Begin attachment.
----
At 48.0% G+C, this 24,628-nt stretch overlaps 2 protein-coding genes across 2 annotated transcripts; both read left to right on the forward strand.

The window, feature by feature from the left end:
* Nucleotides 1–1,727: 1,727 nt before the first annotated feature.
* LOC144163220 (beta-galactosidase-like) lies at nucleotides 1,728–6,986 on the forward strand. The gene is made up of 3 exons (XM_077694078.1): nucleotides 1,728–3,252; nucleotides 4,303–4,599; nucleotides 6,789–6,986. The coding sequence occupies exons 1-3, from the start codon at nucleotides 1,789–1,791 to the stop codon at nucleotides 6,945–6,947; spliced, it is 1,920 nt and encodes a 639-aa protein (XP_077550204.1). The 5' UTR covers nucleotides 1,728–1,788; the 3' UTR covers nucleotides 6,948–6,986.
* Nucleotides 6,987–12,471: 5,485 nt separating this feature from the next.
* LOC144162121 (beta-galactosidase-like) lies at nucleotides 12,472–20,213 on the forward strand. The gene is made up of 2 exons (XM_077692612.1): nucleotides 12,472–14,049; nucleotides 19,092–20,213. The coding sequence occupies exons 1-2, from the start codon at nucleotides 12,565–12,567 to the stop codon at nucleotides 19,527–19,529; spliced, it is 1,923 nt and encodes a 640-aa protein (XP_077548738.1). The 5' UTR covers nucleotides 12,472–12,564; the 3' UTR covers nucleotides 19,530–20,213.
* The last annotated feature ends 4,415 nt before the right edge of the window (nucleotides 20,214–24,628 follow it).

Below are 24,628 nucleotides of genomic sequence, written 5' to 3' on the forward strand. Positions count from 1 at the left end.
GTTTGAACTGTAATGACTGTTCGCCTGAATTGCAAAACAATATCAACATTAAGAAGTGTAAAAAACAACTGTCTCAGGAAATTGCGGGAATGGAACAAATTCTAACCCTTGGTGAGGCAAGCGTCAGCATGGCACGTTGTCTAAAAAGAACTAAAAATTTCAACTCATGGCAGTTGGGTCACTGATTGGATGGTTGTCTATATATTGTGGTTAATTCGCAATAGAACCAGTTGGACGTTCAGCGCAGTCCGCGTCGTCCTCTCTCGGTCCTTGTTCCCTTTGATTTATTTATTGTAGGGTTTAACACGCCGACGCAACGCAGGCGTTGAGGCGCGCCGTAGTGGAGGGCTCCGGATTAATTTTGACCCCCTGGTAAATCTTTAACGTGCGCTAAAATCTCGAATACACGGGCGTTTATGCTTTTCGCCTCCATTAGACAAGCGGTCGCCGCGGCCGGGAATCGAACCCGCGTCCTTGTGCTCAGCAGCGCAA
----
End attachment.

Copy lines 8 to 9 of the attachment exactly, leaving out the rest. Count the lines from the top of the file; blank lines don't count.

Below are 24,628 nucleotides of genomic sequence, written 5' to 3' on the forward strand. Positions count from 1 at the left end.
GTTTGAACTGTAATGACTGTTCGCCTGAATTGCAAAACAATATCAACATTAAGAAGTGTAAAAAACAACTGTCTCAGGAAATTGCGGGAATGGAACAAATTCTAACCCTTGGTGAGGCAAGCGTCAGCATGGCACGTTGTCTAAAAAGAACTAAAAATTTCAACTCATGGCAGTTGGGTCACTGATTGGATGGTTGTCTATATATTGTGGTTAATTCGCAATAGAACCAGTTGGACGTTCAGCGCAGTCCGCGTCGTCCTCTCTCGGTCCTTGTTCCCTTTGATTTATTTATTGTAGGGTTTAACACGCCGACGCAACGCAGGCGTTGAGGCGCGCCGTAGTGGAGGGCTCCGGATTAATTTTGACCCCCTGGTAAATCTTTAACGTGCGCTAAAATCTCGAATACACGGGCGTTTATGCTTTTCGCCTCCATTAGACAAGCGGTCGCCGCGGCCGGGAATCGAACCCGCGTCCTTGTGCTCAGCAGCGCAA